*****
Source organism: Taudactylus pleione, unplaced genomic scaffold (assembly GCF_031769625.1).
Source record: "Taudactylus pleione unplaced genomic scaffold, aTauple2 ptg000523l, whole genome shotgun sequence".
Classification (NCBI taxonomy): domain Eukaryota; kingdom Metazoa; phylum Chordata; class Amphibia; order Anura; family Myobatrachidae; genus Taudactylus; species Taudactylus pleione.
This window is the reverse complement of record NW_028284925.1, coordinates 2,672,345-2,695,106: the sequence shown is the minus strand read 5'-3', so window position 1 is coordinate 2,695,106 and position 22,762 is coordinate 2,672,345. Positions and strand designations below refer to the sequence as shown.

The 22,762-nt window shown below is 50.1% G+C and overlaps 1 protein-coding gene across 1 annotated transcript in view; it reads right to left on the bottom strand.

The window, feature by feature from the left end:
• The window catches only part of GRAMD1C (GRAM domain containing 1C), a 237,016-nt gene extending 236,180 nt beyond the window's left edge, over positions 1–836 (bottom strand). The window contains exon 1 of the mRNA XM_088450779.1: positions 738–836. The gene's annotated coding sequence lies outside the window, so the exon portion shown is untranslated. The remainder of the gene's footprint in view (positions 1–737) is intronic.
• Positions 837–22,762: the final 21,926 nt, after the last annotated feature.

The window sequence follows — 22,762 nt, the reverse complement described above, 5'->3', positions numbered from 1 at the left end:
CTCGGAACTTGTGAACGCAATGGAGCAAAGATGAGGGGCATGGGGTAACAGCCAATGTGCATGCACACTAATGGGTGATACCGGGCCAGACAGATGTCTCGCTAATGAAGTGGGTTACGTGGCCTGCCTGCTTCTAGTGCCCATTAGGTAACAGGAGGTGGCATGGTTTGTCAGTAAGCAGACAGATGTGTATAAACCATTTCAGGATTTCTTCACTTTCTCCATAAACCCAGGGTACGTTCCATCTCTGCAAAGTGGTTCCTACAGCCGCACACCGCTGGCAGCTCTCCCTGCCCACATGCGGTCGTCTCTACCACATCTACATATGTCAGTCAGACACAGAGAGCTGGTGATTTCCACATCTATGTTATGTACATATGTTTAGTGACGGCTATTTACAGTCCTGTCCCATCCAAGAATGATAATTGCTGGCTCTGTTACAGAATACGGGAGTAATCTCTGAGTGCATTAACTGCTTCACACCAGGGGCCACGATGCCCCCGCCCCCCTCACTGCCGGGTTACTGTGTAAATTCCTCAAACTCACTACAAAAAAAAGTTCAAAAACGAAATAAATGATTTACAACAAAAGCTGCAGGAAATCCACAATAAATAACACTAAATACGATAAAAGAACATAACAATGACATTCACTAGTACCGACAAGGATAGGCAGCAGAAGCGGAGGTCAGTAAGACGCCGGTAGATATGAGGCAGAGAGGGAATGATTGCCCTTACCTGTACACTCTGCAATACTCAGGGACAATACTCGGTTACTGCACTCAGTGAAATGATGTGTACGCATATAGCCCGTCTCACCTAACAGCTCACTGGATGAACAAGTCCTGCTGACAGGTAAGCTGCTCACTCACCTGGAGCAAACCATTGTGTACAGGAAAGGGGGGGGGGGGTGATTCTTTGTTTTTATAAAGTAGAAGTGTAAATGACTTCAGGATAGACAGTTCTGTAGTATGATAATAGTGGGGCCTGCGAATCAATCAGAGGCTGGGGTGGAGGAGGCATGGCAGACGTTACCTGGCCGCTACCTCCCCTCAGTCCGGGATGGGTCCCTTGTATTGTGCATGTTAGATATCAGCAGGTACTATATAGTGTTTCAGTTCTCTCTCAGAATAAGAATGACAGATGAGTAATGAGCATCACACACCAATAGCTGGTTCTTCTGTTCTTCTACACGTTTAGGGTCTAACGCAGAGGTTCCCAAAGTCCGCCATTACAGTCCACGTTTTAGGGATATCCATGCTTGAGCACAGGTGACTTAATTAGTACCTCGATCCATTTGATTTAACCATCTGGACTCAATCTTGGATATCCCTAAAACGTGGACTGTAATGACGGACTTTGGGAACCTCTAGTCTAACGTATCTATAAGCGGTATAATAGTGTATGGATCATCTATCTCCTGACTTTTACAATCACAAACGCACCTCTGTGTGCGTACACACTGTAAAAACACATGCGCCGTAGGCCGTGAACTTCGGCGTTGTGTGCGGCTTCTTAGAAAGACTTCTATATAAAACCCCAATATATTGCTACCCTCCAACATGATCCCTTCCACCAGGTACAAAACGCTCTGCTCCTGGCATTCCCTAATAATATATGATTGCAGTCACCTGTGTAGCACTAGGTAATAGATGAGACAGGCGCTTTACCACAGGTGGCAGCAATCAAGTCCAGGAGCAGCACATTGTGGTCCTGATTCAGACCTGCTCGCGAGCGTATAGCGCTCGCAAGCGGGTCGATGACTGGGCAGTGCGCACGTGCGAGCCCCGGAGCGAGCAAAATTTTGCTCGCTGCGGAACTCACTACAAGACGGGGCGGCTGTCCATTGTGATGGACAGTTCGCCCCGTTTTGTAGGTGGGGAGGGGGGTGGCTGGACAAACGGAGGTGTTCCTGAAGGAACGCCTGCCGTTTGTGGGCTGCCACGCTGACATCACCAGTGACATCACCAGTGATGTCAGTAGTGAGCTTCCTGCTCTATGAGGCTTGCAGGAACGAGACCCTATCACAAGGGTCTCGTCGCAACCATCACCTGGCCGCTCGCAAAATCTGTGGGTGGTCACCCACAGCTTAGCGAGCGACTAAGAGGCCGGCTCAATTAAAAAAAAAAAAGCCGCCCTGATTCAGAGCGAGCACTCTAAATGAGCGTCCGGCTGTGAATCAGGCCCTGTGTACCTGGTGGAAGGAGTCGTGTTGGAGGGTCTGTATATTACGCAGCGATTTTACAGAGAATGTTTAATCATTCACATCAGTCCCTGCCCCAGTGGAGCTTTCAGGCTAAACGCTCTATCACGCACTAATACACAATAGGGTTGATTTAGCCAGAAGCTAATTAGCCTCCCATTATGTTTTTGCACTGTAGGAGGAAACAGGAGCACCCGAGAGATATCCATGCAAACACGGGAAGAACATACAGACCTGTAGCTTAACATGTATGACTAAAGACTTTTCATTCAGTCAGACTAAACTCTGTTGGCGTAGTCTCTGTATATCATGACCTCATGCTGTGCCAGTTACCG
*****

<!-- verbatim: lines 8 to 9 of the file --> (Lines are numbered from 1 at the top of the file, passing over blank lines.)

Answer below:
• Positions 837–22,762: the final 21,926 nt, after the last annotated feature.

The window sequence follows — 22,762 nt, the reverse complement described above, 5'->3', positions numbered from 1 at the left end: